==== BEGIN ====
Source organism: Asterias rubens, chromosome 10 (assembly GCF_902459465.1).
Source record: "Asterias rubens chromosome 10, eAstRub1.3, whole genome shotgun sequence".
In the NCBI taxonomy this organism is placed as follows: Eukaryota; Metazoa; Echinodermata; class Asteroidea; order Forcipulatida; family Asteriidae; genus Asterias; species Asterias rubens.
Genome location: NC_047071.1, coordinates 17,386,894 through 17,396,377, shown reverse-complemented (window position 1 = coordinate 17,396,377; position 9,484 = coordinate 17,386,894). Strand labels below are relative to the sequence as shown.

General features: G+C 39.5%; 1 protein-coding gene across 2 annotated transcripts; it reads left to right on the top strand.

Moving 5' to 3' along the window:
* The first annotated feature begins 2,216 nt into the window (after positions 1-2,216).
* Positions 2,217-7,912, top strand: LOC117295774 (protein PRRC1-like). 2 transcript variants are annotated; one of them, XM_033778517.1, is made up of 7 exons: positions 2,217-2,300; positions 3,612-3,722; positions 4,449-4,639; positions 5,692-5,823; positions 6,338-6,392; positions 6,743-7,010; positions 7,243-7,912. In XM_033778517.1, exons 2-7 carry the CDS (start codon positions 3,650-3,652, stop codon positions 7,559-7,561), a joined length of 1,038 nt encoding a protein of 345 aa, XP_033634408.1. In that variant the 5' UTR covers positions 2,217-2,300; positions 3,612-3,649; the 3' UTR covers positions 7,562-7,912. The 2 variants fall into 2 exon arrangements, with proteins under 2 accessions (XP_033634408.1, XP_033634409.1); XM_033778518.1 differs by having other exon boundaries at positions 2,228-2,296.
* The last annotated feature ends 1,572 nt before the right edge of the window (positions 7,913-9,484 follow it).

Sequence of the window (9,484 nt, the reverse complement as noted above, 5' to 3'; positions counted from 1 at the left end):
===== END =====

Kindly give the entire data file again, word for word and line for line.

Source organism: Asterias rubens, chromosome 10 (assembly GCF_902459465.1).
Source record: "Asterias rubens chromosome 10, eAstRub1.3, whole genome shotgun sequence".
In the NCBI taxonomy this organism is placed as follows: Eukaryota; Metazoa; Echinodermata; class Asteroidea; order Forcipulatida; family Asteriidae; genus Asterias; species Asterias rubens.
Genome location: NC_047071.1, coordinates 17,386,894 through 17,396,377, shown reverse-complemented (window position 1 = coordinate 17,396,377; position 9,484 = coordinate 17,386,894). Strand labels below are relative to the sequence as shown.

General features: G+C 39.5%; 1 protein-coding gene across 2 annotated transcripts; it reads left to right on the top strand.

Moving 5' to 3' along the window:
* The first annotated feature begins 2,216 nt into the window (after positions 1-2,216).
* Positions 2,217-7,912, top strand: LOC117295774 (protein PRRC1-like). 2 transcript variants are annotated; one of them, XM_033778517.1, is made up of 7 exons: positions 2,217-2,300; positions 3,612-3,722; positions 4,449-4,639; positions 5,692-5,823; positions 6,338-6,392; positions 6,743-7,010; positions 7,243-7,912. In XM_033778517.1, exons 2-7 carry the CDS (start codon positions 3,650-3,652, stop codon positions 7,559-7,561), a joined length of 1,038 nt encoding a protein of 345 aa, XP_033634408.1. In that variant the 5' UTR covers positions 2,217-2,300; positions 3,612-3,649; the 3' UTR covers positions 7,562-7,912. The 2 variants fall into 2 exon arrangements, with proteins under 2 accessions (XP_033634408.1, XP_033634409.1); XM_033778518.1 differs by having other exon boundaries at positions 2,228-2,296.
* The last annotated feature ends 1,572 nt before the right edge of the window (positions 7,913-9,484 follow it).

Sequence of the window (9,484 nt, the reverse complement as noted above, 5' to 3'; positions counted from 1 at the left end):